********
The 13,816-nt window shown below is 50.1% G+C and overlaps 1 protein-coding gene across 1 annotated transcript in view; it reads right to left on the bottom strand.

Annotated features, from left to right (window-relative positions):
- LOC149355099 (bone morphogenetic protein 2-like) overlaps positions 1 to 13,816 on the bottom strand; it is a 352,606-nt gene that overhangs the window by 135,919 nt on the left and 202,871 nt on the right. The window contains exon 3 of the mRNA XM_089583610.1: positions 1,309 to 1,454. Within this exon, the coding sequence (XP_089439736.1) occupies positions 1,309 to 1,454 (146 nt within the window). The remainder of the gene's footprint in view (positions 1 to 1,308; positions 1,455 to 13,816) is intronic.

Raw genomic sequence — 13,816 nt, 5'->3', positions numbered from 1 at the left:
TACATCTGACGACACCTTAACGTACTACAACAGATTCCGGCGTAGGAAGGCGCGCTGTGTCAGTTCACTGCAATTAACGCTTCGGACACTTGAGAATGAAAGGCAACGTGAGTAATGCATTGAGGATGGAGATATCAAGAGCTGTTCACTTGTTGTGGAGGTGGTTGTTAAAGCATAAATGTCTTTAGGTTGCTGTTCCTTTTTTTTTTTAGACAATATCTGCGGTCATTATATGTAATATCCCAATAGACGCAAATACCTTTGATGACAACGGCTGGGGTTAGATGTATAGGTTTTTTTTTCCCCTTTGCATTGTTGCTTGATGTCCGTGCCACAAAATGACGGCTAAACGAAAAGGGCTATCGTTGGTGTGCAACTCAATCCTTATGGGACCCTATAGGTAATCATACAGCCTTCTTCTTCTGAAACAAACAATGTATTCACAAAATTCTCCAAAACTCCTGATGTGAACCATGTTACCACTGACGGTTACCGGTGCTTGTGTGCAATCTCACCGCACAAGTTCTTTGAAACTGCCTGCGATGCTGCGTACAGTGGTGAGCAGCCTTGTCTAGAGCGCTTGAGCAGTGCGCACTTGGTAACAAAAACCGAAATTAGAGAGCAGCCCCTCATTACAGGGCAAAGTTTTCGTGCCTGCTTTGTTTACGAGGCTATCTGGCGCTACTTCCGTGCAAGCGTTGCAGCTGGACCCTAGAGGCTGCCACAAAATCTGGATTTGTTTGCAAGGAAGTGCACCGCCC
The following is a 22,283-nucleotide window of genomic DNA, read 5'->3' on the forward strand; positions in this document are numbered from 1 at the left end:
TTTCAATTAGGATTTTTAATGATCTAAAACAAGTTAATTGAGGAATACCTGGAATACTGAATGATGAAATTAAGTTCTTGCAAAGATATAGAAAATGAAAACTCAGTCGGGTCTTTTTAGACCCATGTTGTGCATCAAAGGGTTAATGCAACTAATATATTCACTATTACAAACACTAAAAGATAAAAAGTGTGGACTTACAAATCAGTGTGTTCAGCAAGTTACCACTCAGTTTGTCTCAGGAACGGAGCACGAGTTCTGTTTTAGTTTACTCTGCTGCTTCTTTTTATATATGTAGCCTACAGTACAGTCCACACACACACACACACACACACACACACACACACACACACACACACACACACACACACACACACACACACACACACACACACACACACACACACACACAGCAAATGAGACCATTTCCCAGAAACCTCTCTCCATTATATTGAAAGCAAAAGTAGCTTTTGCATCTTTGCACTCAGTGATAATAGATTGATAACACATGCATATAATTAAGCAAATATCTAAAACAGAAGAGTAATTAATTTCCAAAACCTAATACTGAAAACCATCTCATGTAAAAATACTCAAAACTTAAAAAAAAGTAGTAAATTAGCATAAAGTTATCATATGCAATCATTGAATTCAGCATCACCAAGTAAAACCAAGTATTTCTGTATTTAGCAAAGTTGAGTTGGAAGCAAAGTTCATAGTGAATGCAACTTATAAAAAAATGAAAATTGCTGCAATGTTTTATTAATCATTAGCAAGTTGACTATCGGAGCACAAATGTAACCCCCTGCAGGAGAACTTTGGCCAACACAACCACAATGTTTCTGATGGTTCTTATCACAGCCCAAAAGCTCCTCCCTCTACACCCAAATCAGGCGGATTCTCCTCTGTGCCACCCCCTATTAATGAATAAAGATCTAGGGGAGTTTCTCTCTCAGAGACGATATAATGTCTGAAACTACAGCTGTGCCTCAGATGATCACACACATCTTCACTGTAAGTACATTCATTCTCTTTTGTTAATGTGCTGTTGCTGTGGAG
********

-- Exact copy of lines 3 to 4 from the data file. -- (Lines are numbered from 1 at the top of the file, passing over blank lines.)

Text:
- LOC149355099 (bone morphogenetic protein 2-like) overlaps positions 1 to 13,816 on the bottom strand; it is a 352,606-nt gene that overhangs the window by 135,919 nt on the left and 202,871 nt on the right. The window contains exon 3 of the mRNA XM_089583610.1: positions 1,309 to 1,454. Within this exon, the coding sequence (XP_089439736.1) occupies positions 1,309 to 1,454 (146 nt within the window). The remainder of the gene's footprint in view (positions 1 to 1,308; positions 1,455 to 13,816) is intronic.

Raw genomic sequence — 13,816 nt, 5'->3', positions numbered from 1 at the left: